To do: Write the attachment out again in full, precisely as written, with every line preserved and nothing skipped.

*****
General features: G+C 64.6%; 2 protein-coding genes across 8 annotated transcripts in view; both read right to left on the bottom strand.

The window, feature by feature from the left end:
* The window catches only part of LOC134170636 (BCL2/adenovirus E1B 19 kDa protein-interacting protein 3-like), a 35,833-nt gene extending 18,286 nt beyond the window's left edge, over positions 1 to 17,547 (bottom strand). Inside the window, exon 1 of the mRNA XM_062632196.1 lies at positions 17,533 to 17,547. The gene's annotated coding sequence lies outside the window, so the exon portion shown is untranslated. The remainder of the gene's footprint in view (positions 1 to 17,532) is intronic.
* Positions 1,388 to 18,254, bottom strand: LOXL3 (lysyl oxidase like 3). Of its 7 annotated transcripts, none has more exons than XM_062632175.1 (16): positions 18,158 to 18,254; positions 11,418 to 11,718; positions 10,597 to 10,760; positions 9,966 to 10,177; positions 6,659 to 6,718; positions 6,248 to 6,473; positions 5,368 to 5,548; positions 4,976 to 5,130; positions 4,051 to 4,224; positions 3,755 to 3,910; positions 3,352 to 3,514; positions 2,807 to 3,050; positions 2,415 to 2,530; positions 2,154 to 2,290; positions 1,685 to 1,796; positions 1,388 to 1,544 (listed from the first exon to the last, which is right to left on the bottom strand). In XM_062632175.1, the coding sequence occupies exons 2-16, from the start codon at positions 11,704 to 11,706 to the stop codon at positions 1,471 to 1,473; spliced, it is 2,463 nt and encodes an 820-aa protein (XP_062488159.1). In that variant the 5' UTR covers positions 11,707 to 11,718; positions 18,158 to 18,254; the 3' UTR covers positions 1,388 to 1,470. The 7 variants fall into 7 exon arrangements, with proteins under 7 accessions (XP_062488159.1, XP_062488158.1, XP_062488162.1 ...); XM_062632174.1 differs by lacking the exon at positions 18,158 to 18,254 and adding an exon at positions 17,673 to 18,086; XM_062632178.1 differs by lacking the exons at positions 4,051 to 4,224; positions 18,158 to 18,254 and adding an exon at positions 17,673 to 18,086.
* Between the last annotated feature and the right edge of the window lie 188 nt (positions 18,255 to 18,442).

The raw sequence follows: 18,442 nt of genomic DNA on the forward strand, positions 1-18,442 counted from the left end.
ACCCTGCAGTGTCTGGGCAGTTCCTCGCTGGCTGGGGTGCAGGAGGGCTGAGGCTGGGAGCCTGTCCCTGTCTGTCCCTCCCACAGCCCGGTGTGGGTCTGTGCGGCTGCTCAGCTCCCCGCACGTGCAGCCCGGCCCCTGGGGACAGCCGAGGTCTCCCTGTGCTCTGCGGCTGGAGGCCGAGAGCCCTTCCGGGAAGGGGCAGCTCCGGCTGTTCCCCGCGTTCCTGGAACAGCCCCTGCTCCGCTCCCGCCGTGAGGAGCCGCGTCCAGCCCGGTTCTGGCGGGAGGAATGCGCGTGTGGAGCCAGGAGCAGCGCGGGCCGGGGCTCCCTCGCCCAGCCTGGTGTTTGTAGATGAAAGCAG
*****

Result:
General features: G+C 64.6%; 2 protein-coding genes across 8 annotated transcripts in view; both read right to left on the bottom strand.

The window, feature by feature from the left end:
* The window catches only part of LOC134170636 (BCL2/adenovirus E1B 19 kDa protein-interacting protein 3-like), a 35,833-nt gene extending 18,286 nt beyond the window's left edge, over positions 1 to 17,547 (bottom strand). Inside the window, exon 1 of the mRNA XM_062632196.1 lies at positions 17,533 to 17,547. The gene's annotated coding sequence lies outside the window, so the exon portion shown is untranslated. The remainder of the gene's footprint in view (positions 1 to 17,532) is intronic.
* Positions 1,388 to 18,254, bottom strand: LOXL3 (lysyl oxidase like 3). Of its 7 annotated transcripts, none has more exons than XM_062632175.1 (16): positions 18,158 to 18,254; positions 11,418 to 11,718; positions 10,597 to 10,760; positions 9,966 to 10,177; positions 6,659 to 6,718; positions 6,248 to 6,473; positions 5,368 to 5,548; positions 4,976 to 5,130; positions 4,051 to 4,224; positions 3,755 to 3,910; positions 3,352 to 3,514; positions 2,807 to 3,050; positions 2,415 to 2,530; positions 2,154 to 2,290; positions 1,685 to 1,796; positions 1,388 to 1,544 (listed from the first exon to the last, which is right to left on the bottom strand). In XM_062632175.1, the coding sequence occupies exons 2-16, from the start codon at positions 11,704 to 11,706 to the stop codon at positions 1,471 to 1,473; spliced, it is 2,463 nt and encodes an 820-aa protein (XP_062488159.1). In that variant the 5' UTR covers positions 11,707 to 11,718; positions 18,158 to 18,254; the 3' UTR covers positions 1,388 to 1,470. The 7 variants fall into 7 exon arrangements, with proteins under 7 accessions (XP_062488159.1, XP_062488158.1, XP_062488162.1 ...); XM_062632174.1 differs by lacking the exon at positions 18,158 to 18,254 and adding an exon at positions 17,673 to 18,086; XM_062632178.1 differs by lacking the exons at positions 4,051 to 4,224; positions 18,158 to 18,254 and adding an exon at positions 17,673 to 18,086.
* Between the last annotated feature and the right edge of the window lie 188 nt (positions 18,255 to 18,442).

The raw sequence follows: 18,442 nt of genomic DNA on the forward strand, positions 1-18,442 counted from the left end.
ACCCTGCAGTGTCTGGGCAGTTCCTCGCTGGCTGGGGTGCAGGAGGGCTGAGGCTGGGAGCCTGTCCCTGTCTGTCCCTCCCACAGCCCGGTGTGGGTCTGTGCGGCTGCTCAGCTCCCCGCACGTGCAGCCCGGCCCCTGGGGACAGCCGAGGTCTCCCTGTGCTCTGCGGCTGGAGGCCGAGAGCCCTTCCGGGAAGGGGCAGCTCCGGCTGTTCCCCGCGTTCCTGGAACAGCCCCTGCTCCGCTCCCGCCGTGAGGAGCCGCGTCCAGCCCGGTTCTGGCGGGAGGAATGCGCGTGTGGAGCCAGGAGCAGCGCGGGCCGGGGCTCCCTCGCCCAGCCTGGTGTTTGTAGATGAAAGCAG